Alejandro Hope, until recently in charge of organized-crime analysis at CISEN (the Mexican intelligence service) shreds the latest nonsense numbers from the UN Office on Drugs and Crime.
Part of the problem with drug policymaking at every level is its almost complete detachment from reality. In particular, statistics about drug volumes and revenues are more or less invented at random, then passed around like bad pennies.
I have this flagged under “Lying in Politics,” but “lying” isn’t really the mot juste. This is more what Harry Frankfort calls “bullsh*tting”: the statements are false, but not really intended to deceive. Stating them, and citing them, are ritual gestures: socially meaningful, but essentially content-free. (And debunking them is one of the central themes Jon Caulkins, Angela Hawken, and I pursue in Drugs and Drug Policy, whose subtitle should really be, not “what everyone needs to know,” but “what everyone needs to stop believing.”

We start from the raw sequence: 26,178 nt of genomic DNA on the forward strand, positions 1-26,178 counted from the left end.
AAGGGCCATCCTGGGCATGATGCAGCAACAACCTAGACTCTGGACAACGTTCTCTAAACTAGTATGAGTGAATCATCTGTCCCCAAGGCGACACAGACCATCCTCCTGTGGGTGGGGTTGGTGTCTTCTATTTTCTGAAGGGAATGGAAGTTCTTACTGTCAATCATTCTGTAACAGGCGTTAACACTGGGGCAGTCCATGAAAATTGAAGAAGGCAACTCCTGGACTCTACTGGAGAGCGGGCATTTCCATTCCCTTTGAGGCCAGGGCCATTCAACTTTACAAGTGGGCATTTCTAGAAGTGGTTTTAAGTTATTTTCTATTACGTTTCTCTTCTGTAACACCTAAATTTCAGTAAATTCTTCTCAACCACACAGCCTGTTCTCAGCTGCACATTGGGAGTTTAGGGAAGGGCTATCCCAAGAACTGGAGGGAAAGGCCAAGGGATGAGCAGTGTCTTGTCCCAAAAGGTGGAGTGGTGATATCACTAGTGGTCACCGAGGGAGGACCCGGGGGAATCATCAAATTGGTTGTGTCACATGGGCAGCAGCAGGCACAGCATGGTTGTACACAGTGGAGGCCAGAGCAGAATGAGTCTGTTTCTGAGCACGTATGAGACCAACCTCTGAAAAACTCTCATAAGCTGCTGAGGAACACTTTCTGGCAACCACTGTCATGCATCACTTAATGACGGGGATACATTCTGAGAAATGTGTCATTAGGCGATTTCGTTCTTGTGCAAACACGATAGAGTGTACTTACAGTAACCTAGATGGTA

Translation below the fold.
Footnote More from Alejandro at his new blog (mentioned earlier by Keith). It’s called “Plata o plomo” (“Silver or lead”), the proverbial choice offered to law enforcement officials by Latin American drug traffickers: take our money or face our bullets.